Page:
Between Two Worlds

Between two worlds. My voice needs to be heard, and self-protection is but a nudge greater than that need. I’m overloading, and have to bail, and the jump spot seems worse. The life machine is just stringing me along and I want to fight it, or correct it, and I don’t bother.

Why do I shout? When my whisper makes them wince. Why do I speak, when no one reads. Why do I write, when they’re not listening?

Peace is being unaware of the war around me. Which is why both will always exist. Which is why my being dulled and shut down is the way out of the fighting. Gladly so!

And that’s why I have to move. Because I don’t want to be glad about shutting up. Because I want to speak with an even volume. I want others’ voices to resonate with me, in all their tones and different ways. I want to look and smile, and be smiled back.

I have to travel very far for this to be so.

I have to travel to a place that will tear me up to get there. I need to be torn.

In twenty-two years, hmm, no one’s asked me to explain what I learned with my MBA degree. If they did, I could say, “You can’t change just one part of a system,” and I could break that down, like an MBA. Instead, for those decades, people have counted on me to leverage, not explain, what I know, to benefit the team or situation. Or the essay, or the art work, or the photograph.

Between two worlds. The seagull with the fish in its beak makes the biggest noise. The gull without a fish makes the biggest complaint. When you hear the same sound from both, and perceive no difference, when you’re not getting who is happy and who is bitching, not able to discern the right vs. the wrong, you’re right here with me.

I lost an idea and it was gone like a child. I can come up with many other ideas, beautiful, short, fitting for just now, and never-ending for a lifetime and beyond, but I can’t ever re-create the one that I didn’t write down. An idea that’s gone forever is fuel for me. I have to make up for it! Fuel sustains. Fuel is a continuance. It allows to happen what’s to be changed. And that is movement.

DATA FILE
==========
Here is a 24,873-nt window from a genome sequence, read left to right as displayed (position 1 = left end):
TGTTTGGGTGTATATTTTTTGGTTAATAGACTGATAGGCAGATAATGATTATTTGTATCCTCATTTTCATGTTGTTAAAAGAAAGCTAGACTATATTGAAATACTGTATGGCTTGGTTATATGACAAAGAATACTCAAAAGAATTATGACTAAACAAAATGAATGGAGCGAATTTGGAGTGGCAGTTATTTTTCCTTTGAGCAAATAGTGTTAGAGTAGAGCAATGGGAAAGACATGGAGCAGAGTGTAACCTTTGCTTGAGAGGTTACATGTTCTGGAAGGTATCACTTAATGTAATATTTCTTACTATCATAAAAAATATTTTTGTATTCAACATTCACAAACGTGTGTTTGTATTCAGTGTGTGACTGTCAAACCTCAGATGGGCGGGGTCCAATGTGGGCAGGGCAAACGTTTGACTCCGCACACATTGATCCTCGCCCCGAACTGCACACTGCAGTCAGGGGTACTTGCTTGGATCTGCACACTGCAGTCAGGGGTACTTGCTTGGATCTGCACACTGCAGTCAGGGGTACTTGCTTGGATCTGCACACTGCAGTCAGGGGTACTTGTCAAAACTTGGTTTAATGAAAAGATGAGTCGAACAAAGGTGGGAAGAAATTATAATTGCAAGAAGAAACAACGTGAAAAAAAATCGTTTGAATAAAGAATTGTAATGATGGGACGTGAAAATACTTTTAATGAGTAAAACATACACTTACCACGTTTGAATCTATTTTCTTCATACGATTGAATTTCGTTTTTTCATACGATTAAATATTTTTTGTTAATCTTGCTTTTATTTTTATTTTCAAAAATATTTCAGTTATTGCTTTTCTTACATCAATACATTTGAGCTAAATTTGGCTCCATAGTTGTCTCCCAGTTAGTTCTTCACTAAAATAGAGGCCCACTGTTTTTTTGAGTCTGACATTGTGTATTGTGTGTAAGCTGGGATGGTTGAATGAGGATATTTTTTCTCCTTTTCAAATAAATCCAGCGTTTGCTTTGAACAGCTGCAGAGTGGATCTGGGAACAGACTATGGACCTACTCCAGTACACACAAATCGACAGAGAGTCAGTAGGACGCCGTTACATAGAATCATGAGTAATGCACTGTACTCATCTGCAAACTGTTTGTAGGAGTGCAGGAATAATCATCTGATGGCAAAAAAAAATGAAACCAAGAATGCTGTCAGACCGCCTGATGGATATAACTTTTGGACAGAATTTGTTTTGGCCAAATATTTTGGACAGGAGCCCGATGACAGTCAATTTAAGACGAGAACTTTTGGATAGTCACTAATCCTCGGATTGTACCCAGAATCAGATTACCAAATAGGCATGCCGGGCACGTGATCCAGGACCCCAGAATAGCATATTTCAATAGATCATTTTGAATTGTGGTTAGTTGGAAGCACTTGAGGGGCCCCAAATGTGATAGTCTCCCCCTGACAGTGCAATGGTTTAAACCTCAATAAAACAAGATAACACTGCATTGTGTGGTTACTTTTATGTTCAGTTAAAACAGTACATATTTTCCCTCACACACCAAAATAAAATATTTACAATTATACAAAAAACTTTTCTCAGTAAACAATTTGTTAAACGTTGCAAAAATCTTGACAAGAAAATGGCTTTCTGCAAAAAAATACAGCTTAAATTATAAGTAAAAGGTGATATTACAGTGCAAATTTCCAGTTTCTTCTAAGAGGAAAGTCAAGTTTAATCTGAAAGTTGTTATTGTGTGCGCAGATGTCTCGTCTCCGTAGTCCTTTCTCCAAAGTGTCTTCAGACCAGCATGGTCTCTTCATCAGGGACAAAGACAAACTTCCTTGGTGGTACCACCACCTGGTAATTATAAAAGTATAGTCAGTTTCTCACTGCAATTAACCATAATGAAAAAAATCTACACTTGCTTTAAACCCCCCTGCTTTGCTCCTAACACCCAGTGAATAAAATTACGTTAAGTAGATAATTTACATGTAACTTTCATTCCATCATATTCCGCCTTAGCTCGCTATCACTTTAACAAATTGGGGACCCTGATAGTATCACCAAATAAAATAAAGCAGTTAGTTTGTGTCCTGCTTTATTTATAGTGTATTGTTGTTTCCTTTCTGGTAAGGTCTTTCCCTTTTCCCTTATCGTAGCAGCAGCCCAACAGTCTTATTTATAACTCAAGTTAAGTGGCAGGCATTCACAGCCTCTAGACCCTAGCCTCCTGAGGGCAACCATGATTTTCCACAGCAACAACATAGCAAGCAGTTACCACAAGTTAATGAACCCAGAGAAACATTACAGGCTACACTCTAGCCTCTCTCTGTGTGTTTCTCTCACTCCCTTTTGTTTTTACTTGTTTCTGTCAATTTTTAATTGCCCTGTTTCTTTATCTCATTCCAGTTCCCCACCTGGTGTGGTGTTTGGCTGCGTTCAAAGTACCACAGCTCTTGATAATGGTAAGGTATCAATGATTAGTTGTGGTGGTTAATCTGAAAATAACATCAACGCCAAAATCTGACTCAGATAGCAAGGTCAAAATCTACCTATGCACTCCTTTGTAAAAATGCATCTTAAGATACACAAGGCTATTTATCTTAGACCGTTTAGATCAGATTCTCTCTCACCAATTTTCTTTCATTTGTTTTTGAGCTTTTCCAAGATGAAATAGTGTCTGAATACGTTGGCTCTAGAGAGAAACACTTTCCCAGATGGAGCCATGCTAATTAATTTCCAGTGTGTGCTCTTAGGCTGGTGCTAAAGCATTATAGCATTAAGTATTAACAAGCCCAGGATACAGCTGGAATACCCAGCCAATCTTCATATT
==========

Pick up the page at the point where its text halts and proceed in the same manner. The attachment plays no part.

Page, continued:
I’m given a register of what I’m to remember, what I’m to possess in my memory, and without a reason; I don’t know why I remember locking an eight-year-old classmate in a school closet and running away as she begged to be let out. Am I given this etched memory to make me never do a thing like that again? Or to sting my foolish fingers for a lifetime?

Out of all the billions of experiences since that day in 1973, why has hers stuck with me?

Was she given a memory too? Was it– Don’t trust? Or, trust in the teacher who thankfully opened the door?

How long did it take for the girl to shake the fear that I caused? Did it grow to a phobia? A semi-opaque curtain wrapped around her life? Don’t trust boys, don’t trust people in general. Don’t venture alone.

Or did her fright lead her to become an inspired lady, growing so much bigger than a shrunken, cowering kid? And going so much further than a foolish, fleeing boy.

I can’t go back to her, but I can come back to her. I have to travel to do it, I have to bend this and reconfigure that and this boy stops in his tracks. Retraces his steps. Quickly. I open the door and tell her it’s all right, and I’m sorry. That, dear reader, is movement from one world to another. It’s making a change to something that can never be changed, fixing what can’t ever be fixed, but in one place. I can travel to fix it by telling the world about it. By opening other doors, for other people. By learning, and re-learning, over and over again, to not run away and to not harm.

I have used up every bit of the resource that is me here. Every moment after trauma is improvement. I will no longer accept being between two worlds.

Between Two Worlds by Ara Hagopian.

About Ara Hagopian's The LITERATE Show

For over thirty years, I have enjoyed drawing beautiful shapes and writing complementary stories. The imagery tends to focus on our place in the world—whomever or whatever we may be. I am influenced by Twentieth Century history—I read vintage magazines, books and letters. Inspiration comes from visualizing human achievement and personal interaction—derived from people, places and things which may be obscure, but never insignificant. My pen-and-ink THE MAGNIFICENT RECOVERY was selected by the Museum of Fine Arts, Boston for their 2008 summer art auction.
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4 Responses to Between Two Worlds

  1. Anonymous says:

    That is one of your best Ara.

  2. James Richard Bracewell says:

    I love the artwork, I forgot to mention that, but then you already know I am an admirer of your unique style.

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